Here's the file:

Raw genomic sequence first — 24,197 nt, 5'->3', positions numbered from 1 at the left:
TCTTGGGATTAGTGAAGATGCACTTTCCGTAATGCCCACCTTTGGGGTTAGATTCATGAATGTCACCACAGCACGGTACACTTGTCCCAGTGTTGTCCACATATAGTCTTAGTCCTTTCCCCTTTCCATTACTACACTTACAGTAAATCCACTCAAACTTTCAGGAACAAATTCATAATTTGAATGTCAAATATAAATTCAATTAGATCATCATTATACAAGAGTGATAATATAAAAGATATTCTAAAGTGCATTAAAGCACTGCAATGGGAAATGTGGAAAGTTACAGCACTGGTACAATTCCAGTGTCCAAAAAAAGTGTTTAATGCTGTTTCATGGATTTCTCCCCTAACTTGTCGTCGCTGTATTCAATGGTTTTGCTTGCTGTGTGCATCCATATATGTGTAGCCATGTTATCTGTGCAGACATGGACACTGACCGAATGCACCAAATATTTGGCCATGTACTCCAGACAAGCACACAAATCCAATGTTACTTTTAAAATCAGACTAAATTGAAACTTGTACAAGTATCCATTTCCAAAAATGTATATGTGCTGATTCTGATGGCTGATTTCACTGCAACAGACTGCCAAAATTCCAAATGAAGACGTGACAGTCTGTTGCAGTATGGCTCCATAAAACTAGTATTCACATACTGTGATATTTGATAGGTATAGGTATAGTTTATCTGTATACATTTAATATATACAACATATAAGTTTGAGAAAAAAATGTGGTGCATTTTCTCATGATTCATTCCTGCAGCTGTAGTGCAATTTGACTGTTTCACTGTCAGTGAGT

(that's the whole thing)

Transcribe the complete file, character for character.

Raw genomic sequence first — 24,197 nt, 5'->3', positions numbered from 1 at the left:
TCTTGGGATTAGTGAAGATGCACTTTCCGTAATGCCCACCTTTGGGGTTAGATTCATGAATGTCACCACAGCACGGTACACTTGTCCCAGTGTTGTCCACATATAGTCTTAGTCCTTTCCCCTTTCCATTACTACACTTACAGTAAATCCACTCAAACTTTCAGGAACAAATTCATAATTTGAATGTCAAATATAAATTCAATTAGATCATCATTATACAAGAGTGATAATATAAAAGATATTCTAAAGTGCATTAAAGCACTGCAATGGGAAATGTGGAAAGTTACAGCACTGGTACAATTCCAGTGTCCAAAAAAAGTGTTTAATGCTGTTTCATGGATTTCTCCCCTAACTTGTCGTCGCTGTATTCAATGGTTTTGCTTGCTGTGTGCATCCATATATGTGTAGCCATGTTATCTGTGCAGACATGGACACTGACCGAATGCACCAAATATTTGGCCATGTACTCCAGACAAGCACACAAATCCAATGTTACTTTTAAAATCAGACTAAATTGAAACTTGTACAAGTATCCATTTCCAAAAATGTATATGTGCTGATTCTGATGGCTGATTTCACTGCAACAGACTGCCAAAATTCCAAATGAAGACGTGACAGTCTGTTGCAGTATGGCTCCATAAAACTAGTATTCACATACTGTGATATTTGATAGGTATAGGTATAGTTTATCTGTATACATTTAATATATACAACATATAAGTTTGAGAAAAAAATGTGGTGCATTTTCTCATGATTCATTCCTGCAGCTGTAGTGCAATTTGACTGTTTCACTGTCAGTGAGT